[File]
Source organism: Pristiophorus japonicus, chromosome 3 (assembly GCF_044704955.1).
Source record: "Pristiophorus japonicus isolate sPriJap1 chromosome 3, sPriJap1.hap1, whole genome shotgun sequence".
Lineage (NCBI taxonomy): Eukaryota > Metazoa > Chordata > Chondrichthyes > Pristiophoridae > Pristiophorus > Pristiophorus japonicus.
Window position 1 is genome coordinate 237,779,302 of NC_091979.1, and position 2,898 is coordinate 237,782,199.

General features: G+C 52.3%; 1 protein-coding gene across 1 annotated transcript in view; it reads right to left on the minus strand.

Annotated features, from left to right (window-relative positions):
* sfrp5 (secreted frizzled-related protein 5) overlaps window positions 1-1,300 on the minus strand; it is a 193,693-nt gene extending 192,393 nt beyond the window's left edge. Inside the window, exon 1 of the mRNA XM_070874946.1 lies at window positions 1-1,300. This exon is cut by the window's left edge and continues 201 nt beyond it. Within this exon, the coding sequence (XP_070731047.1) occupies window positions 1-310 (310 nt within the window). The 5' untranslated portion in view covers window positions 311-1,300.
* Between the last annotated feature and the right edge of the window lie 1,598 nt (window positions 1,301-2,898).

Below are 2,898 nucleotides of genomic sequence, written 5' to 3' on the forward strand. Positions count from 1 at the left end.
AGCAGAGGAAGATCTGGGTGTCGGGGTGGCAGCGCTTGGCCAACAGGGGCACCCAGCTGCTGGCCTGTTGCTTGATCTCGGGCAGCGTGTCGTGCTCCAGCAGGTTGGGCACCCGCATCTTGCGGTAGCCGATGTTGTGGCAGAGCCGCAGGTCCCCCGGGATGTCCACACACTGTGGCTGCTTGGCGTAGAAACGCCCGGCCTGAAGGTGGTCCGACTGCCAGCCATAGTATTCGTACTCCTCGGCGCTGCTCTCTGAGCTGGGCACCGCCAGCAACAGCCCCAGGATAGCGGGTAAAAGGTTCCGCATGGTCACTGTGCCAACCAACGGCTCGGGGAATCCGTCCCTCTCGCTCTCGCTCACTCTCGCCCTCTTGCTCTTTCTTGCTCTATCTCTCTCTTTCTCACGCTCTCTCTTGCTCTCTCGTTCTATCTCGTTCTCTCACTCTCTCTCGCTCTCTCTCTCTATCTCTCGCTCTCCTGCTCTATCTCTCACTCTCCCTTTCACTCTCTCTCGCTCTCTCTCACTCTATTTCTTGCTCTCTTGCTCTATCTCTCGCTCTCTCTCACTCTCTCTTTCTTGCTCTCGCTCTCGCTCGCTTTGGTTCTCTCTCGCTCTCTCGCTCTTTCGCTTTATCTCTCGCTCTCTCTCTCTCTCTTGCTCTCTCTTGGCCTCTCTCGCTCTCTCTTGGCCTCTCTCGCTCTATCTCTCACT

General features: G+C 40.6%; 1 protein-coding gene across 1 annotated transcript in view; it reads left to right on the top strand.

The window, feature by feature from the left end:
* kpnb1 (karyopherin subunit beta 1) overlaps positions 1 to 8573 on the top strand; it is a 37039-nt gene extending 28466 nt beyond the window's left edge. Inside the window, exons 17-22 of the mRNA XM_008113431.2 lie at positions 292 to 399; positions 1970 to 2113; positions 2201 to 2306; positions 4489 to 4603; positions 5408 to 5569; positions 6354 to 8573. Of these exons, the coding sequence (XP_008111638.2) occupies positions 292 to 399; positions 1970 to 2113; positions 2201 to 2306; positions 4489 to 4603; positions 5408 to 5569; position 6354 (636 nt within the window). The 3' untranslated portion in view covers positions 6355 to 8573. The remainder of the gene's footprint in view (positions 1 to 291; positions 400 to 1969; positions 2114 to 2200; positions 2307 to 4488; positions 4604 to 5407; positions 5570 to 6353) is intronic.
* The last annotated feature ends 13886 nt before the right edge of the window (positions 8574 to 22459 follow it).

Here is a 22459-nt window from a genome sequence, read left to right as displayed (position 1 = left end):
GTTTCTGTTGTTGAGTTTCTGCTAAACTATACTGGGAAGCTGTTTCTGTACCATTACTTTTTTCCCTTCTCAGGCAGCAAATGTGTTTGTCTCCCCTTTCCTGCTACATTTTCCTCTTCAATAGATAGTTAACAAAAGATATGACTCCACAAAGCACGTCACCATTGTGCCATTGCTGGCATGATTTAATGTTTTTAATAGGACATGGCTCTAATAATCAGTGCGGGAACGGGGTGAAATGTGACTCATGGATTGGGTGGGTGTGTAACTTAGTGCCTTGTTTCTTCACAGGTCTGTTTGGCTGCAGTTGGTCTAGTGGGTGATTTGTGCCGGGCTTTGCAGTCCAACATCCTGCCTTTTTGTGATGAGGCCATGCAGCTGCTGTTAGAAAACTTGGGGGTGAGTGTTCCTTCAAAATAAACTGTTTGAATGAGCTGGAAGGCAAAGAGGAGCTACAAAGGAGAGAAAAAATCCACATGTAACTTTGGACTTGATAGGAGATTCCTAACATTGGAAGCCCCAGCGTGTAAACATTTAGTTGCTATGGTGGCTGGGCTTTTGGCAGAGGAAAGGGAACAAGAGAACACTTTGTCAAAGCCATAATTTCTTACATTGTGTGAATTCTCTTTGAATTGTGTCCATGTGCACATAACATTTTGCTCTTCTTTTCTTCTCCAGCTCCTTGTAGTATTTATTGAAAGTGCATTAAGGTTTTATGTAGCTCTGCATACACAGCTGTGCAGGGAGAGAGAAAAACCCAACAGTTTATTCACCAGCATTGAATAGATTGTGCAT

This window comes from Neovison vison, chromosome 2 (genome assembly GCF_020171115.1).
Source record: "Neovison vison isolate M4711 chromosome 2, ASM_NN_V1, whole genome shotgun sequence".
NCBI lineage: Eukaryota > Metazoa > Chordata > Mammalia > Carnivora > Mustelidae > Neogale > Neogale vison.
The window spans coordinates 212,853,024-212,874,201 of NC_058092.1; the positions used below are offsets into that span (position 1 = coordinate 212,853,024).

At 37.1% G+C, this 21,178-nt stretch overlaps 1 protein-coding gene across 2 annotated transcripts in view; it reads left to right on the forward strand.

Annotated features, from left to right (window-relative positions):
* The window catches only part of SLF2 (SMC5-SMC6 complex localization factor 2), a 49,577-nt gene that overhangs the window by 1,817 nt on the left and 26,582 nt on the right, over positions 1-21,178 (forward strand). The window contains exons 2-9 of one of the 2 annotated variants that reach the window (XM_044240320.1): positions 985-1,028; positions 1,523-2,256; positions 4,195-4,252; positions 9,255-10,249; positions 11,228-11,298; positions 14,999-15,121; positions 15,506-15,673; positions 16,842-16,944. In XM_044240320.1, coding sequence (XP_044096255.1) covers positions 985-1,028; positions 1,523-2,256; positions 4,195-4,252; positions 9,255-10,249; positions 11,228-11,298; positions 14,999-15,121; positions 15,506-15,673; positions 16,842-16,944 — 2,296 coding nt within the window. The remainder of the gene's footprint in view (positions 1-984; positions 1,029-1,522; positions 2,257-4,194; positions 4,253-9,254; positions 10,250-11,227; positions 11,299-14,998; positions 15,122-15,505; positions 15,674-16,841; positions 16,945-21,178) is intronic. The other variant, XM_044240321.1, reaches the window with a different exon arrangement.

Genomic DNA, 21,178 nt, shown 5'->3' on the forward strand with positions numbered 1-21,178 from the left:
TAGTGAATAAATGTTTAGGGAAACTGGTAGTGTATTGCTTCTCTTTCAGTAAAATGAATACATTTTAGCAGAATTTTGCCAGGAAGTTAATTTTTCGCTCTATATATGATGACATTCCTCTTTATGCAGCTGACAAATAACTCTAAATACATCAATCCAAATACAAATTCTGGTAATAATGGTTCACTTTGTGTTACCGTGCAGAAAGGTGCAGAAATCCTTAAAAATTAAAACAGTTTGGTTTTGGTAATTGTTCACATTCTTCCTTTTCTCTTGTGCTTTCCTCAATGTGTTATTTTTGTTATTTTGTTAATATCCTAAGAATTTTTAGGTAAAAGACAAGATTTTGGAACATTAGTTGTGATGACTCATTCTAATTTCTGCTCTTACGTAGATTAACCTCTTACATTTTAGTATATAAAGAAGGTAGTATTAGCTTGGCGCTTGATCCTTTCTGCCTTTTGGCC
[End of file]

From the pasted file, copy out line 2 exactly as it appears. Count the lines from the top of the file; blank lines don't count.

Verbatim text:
Source record: "Pristiophorus japonicus isolate sPriJap1 chromosome 3, sPriJap1.hap1, whole genome shotgun sequence".